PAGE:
Victorian state land tax is assessed on the site value (unimproved land value) of all land owned by individuals, companies and trusts, subject to a limited number of exemptions.
Main exemption is for your Principal Place of Residence. There are other examples, including:
land used for primary production
land used for sporting activities
land owned by charitable organisations
The State Revenue Office gets its land valuations from local councils - it does not itself do any land valuations.
In 2019, valuations have been updated following revaluations done by councils in January 2018 (in the height / peak of the property boom).
Many property owners have now received State Land Tax assessments that have massively increased on assessments from 2017 and 2018 – in some cases doubled.
There are many reasons why valuations have increased that include rezoning of property and market forces. However, current values are now not reflected in the 2019 assessments.
Parties affected include individual (often elderly) property owners who have built up a portfolio of investment properties to cover their retirement. The amount of land tax assessed in 2019 for some of these investors may exceed the rents. Some asset rich cash/income poor property owners may be forced to sell property, in a falling market, as they cannot afford to pay the tax now assessed.
Could I be paying too much?
We have now found significant errors in Council valuation / assessments for site values that have had a substantial flow on effect in Land Tax assessments. Errors include:
Human error - setting capital improved value the same as site value on the Council rate notices and then passed onto the State Revenue office. Your capital improved value should not be the same as the site value unless the property is vacant land.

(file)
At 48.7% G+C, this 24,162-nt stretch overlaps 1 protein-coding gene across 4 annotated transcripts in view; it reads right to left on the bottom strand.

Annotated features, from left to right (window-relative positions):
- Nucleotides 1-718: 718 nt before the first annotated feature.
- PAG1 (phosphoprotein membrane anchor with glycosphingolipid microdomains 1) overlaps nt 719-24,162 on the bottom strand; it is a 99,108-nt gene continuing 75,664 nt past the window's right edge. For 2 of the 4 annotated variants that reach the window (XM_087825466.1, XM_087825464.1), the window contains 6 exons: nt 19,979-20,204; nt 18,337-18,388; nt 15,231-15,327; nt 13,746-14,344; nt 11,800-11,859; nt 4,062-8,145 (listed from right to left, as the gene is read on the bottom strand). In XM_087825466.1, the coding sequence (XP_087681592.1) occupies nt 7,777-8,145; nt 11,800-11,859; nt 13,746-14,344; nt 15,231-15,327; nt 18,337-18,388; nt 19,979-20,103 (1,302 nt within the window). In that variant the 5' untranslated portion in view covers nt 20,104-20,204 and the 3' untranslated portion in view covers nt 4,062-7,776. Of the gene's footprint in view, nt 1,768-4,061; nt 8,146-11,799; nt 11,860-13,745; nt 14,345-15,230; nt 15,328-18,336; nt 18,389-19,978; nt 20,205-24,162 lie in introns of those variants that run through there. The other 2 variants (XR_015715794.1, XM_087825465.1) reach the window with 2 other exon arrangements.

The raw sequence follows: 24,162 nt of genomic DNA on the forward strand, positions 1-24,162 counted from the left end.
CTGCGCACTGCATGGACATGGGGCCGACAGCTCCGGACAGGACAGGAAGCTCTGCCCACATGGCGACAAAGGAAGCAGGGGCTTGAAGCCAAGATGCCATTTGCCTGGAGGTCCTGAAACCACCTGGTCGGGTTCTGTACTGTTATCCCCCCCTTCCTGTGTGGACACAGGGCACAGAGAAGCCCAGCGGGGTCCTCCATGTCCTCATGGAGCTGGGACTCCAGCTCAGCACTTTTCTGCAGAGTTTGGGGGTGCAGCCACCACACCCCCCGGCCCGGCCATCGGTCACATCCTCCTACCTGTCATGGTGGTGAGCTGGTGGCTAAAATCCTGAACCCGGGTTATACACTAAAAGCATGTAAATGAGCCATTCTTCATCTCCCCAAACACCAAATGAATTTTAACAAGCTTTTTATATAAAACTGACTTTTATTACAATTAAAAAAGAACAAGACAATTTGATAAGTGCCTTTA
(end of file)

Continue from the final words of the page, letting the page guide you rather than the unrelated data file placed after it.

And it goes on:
However, this needs to be considered taking into account the location, size and zoning of the property. Some councils are now assessing site value based on what the council considers to be the "highest and best use of the subject land" which may not be relevant to the current use - i.e. residential house vs multiple unit development site etc.
This will limit your rights to object but must still be reviewed carefully to see if you still have a commercially viable ground to object.
Each property needs consideration firstly when you receive your council rate notice and secondly when you receive a land tax assessment notice.
Time frames apply - you have 60 days to object to council rate assessment from when you receive the notice. You also have 60 days to object to a land tax assessment from the date of the assessment notice.
Council including land not owned by the assessed party in their rates assessment, e.g an industrial property where one tenant leases land from multiple adjoining owners. Tenant approached Council and it agreed, without consulting property owner, to amalgamate the rate assessment to simplify the accounting and payments by the tenant! In such a cases, the property owner is rated (paid by tenant) and gets Land tax assessment for double previous assessment ( $300,000+ in land tax)
There has also been recent case law that has expanded the definition of "retail activity" for commercial leases. Under the Retail Leases Act 2003 (as amended), Landlords cannot pass on land tax assessed on the property to the tenant as an outgoing where the property is used for retail provision of goods and/or services. Many tenants are now seeking advice if what was considered non-retail is now retail, especially when they get a massively increased Land tax bill to pay.
Can I object and what are consequences?
When you object to State Land tax assessments you still have to pay the full assessment when it falls due, and wait the – up to 4 months plus period for the State Revenue Office and the relevant councils to consider your objection.
Objections must be lodged within 60 days from the date of the notice of assessment - not when it is received.
If you would like confidential and personalised advice about your land tax obligations as either landowner or commercial tenant, please speak to our Property Law team, led by Partner and Accredited Property Law Specialist Barry Northfield.
Are you following all our socials yet? Keep up to date with all the news in the areas of law we cover